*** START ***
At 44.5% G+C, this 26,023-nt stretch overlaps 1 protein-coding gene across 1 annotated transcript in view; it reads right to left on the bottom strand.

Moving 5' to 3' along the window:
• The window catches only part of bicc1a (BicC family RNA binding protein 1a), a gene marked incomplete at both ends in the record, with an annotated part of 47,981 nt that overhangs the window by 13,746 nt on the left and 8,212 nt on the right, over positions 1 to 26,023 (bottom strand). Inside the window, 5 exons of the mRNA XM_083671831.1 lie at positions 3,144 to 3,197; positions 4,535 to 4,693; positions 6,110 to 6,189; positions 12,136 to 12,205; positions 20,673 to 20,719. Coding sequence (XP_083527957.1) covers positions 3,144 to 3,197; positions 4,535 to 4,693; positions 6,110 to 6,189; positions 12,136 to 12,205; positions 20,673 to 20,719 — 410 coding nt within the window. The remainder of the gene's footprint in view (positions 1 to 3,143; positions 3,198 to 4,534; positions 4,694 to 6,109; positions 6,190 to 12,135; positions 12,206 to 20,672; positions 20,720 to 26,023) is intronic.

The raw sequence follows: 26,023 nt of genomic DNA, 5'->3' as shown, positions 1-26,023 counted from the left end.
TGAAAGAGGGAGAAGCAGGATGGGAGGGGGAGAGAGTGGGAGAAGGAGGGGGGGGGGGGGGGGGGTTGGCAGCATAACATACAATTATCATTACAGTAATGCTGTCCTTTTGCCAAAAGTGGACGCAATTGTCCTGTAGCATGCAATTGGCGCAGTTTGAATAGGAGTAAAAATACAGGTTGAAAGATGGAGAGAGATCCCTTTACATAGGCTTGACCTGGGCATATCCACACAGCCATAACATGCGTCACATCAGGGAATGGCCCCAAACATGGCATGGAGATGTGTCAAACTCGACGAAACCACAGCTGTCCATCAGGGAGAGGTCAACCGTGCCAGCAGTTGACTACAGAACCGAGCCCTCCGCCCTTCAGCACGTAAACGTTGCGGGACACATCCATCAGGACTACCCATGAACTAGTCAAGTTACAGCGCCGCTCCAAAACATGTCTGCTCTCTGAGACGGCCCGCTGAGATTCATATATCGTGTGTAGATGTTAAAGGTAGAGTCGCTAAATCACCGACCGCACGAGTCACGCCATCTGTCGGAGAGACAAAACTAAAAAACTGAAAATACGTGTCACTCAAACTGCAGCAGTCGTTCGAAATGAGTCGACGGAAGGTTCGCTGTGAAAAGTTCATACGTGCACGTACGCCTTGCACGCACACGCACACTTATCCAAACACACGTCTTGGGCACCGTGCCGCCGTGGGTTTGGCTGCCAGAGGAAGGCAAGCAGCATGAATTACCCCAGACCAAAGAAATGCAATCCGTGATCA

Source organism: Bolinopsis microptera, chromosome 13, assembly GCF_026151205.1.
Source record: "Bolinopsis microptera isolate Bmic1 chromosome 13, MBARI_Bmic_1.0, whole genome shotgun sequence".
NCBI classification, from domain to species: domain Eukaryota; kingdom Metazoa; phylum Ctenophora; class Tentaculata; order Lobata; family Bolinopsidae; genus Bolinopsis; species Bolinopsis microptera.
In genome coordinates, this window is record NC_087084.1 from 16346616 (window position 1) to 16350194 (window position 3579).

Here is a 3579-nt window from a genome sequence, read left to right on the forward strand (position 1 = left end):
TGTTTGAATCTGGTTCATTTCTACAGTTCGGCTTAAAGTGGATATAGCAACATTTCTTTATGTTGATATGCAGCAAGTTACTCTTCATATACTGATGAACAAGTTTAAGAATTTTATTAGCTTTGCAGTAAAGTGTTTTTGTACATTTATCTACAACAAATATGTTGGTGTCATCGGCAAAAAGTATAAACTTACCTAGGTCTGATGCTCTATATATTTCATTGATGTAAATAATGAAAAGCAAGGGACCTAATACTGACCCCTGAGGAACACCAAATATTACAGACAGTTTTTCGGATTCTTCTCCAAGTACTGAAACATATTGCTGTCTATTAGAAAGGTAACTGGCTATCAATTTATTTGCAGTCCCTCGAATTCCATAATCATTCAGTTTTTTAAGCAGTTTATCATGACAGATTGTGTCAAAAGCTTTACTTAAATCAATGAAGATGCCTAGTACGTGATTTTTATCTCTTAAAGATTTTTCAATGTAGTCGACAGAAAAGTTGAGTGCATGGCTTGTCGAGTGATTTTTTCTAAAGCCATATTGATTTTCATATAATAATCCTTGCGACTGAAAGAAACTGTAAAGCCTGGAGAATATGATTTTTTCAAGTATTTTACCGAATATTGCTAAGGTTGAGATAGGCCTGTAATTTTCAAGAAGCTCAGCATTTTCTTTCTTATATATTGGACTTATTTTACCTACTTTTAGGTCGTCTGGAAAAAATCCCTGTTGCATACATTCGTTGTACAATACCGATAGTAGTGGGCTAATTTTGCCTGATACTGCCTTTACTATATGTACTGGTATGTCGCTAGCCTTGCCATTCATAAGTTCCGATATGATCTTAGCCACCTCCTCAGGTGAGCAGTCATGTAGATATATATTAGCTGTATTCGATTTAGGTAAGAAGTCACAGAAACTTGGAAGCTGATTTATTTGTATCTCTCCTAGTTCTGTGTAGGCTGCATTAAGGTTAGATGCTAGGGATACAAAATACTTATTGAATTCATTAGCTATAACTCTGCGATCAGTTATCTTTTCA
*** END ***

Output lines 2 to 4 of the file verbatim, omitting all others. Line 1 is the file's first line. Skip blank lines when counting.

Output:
Moving 5' to 3' along the window:
• The window catches only part of bicc1a (BicC family RNA binding protein 1a), a gene marked incomplete at both ends in the record, with an annotated part of 47,981 nt that overhangs the window by 13,746 nt on the left and 8,212 nt on the right, over positions 1 to 26,023 (bottom strand). Inside the window, 5 exons of the mRNA XM_083671831.1 lie at positions 3,144 to 3,197; positions 4,535 to 4,693; positions 6,110 to 6,189; positions 12,136 to 12,205; positions 20,673 to 20,719. Coding sequence (XP_083527957.1) covers positions 3,144 to 3,197; positions 4,535 to 4,693; positions 6,110 to 6,189; positions 12,136 to 12,205; positions 20,673 to 20,719 — 410 coding nt within the window. The remainder of the gene's footprint in view (positions 1 to 3,143; positions 3,198 to 4,534; positions 4,694 to 6,109; positions 6,190 to 12,135; positions 12,206 to 20,672; positions 20,720 to 26,023) is intronic.

The raw sequence follows: 26,023 nt of genomic DNA, 5'->3' as shown, positions 1-26,023 counted from the left end.